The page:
Facts About Obesity
Being overweight and dealing with obesity are complex situations and often misunderstood conditions that affect over 97 million Americans. Every American is at risk for developing obesity-related health conditions because of the excess fat they are carrying around.
When an individual’s weight increases and they are at risk of developing obesity-related diseases or co-morbidities, that individual is regarded as morbidly obese. Sometimes morbid obesity is also called clinically severe obesity and denotes an individual who is around 100 lbs overweight or who has a Body Mass Index (BMI) of 40 or more. Along with the physical consequences of this chronic disease, obese individuals are frequently subjected to unfair treatment and discrimination, resulting in emotional scarring that may take years to resolve even after weight loss.
Cause of Obesity
The underlying cause of obesity is complex, and no single factor has been identified that explains why more than one-third of the adult population is overweight or obese. The popular explanation that obesity is a result of overeating and lack of will power is not supported by scientific evidence.
Genetics: As with many physical traits, obesity has a clear heredity component and tends to run in families, even when the individual members of the family to do not live together or share similar lifestyles. Research has also demonstrated that we each have several genes that determine weight, just as we have genes that determine eye and hair color.
Environment: While genetics may predispose us to obesity, factors such as poor diet and reduced activity, which are becoming typical in modern society, make weight control an even greater challenge. Because our weight is so closely linked with the way we live, weight loss success usually requires a significant change in lifestyle and behavior.
Metabolism: All of us are familiar with the theory that burning more calories than we ingest results in weight loss, while burning fewer calories causes us to build up fat and gain weight. While the principle is true, it does not take into account that because of variations in metabolism, some people gain weight while others do not, even when they eat the same diet. It is believed that our bodies regulate metabolism to maintain our weight within a preset range. Change to this so-called “set point” is extremely difficult.
Medical Conditions: A variety of emotional and physical conditions are associated with weight gain, as are medications that may be prescribed to treat some medical conditions.
Threats to your Health from Obesity
Ultimately, the risk that concerns most of us when we consider obesity is a shortened life span. While the risk of death is higher in the obese population, the road to an early death is not necessarily a short one. Along the way, there are a variety of obesity-related health issues that can seriously affect quality of life and cause unnecessary suffering.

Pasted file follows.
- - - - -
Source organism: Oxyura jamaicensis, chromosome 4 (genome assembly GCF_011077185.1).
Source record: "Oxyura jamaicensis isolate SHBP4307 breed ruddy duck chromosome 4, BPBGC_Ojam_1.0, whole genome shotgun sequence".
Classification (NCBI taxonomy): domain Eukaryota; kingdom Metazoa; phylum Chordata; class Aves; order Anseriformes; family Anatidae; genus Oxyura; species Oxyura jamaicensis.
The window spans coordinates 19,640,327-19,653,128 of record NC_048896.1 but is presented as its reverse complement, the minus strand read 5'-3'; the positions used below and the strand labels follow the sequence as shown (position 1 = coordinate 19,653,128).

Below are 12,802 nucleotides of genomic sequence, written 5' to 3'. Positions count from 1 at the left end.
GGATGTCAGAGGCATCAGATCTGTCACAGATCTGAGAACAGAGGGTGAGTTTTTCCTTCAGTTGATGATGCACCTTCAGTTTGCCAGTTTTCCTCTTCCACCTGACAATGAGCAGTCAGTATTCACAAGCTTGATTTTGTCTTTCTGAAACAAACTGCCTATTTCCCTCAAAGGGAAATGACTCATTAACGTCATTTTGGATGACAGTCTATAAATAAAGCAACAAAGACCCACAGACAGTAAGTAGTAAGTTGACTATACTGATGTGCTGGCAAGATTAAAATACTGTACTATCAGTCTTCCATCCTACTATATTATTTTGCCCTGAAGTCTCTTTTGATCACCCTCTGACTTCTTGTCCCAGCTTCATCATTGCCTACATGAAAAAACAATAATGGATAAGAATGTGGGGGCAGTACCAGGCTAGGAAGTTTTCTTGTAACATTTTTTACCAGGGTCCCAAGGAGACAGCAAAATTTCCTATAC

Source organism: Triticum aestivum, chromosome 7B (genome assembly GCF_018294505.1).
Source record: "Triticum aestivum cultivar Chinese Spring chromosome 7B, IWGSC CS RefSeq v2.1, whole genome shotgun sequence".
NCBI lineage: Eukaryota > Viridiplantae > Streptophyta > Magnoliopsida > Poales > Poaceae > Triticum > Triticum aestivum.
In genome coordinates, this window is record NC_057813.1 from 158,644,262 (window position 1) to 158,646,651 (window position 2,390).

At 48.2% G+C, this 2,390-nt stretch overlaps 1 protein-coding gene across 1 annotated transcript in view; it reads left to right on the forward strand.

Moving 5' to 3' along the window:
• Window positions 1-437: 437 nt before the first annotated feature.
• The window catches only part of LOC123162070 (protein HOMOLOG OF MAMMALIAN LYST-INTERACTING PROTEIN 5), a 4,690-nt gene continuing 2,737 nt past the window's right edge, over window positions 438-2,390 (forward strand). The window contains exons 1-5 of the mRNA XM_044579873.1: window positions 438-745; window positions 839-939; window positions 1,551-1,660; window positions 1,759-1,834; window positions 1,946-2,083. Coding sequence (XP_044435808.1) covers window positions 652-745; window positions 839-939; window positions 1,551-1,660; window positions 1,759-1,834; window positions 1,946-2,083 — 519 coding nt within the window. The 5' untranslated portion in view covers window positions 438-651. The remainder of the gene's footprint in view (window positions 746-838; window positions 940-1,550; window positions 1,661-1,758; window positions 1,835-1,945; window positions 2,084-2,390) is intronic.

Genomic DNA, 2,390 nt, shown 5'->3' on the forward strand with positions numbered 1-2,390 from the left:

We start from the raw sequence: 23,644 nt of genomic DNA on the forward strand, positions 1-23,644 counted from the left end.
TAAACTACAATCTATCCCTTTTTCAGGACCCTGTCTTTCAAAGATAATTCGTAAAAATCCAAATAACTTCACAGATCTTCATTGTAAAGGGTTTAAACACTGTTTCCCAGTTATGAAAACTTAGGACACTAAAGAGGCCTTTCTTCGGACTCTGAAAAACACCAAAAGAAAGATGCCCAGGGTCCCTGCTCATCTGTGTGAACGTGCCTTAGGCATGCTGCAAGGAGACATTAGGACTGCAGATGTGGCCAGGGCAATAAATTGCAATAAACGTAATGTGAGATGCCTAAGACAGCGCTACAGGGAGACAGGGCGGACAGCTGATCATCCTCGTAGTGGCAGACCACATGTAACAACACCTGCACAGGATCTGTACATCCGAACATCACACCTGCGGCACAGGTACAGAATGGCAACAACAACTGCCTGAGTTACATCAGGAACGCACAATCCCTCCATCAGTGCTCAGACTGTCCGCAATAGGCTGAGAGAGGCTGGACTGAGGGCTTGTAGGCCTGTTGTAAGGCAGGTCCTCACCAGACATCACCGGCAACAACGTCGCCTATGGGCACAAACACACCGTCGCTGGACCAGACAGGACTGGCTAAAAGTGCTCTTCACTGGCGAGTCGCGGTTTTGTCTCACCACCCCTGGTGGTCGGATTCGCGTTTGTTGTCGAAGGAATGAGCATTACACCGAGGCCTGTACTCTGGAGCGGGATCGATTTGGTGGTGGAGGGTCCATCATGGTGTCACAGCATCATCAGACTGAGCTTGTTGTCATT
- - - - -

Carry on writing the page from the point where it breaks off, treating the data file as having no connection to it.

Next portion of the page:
Type 2 Diabetes: Resistance to the blood sugar-regulating hormone insulin is a potential consequence of obesity. While not all obese people develop diabetes, those that do are at risk for long-term complications involving the eyes, kidneys, nerves, heart, and blood.
Heart disease: Increased body weight makes it more difficult for your heart to work efficiently. Vascular changes can increase blood pressure and increase the risk of heart attack, kidney damage, and stroke.
Osteoarthritis of weight-bearing joints: Knee, hip, ankle, and spinal column joints subjected to the strain of excess weight frequently show signs of premature wear and tear. Obese individuals often suffer from chronic pain and immobility.
Sleep apnea: Fat accumulations in the neck and throat are known to cause intermittent blockage of the windpipe while obese individuals sleep. The resulting sleep disruption often causes headaches and daytime drowsiness.
Gastroesophageal reflux: The symptoms of heartburn that most of us are familiar with are a common experience in obese individuals because of the increased abdominal pressure. Stomach acid forced through the valve at the top of the stomach causes irritation of the esophagus and back of the throat and can lead to more serious complications such as gastroesophageal reflux disease, ulceration, strictures, Barrett’s esophagus, and, in rare cases, cancer.
Depression: Emotional issues related to obesity are common as people attempt to deal with self-image, negative self emotion and the constant disapproval of family, friends, and even strangers.
Pregnancy and Infertility: Several research studies have demonstrated that fertility in both males and females is affected by weight. Menstrual irregularity, erectile dysfunction, and intimacy issues all contribute to reproductive health issues in obese people.
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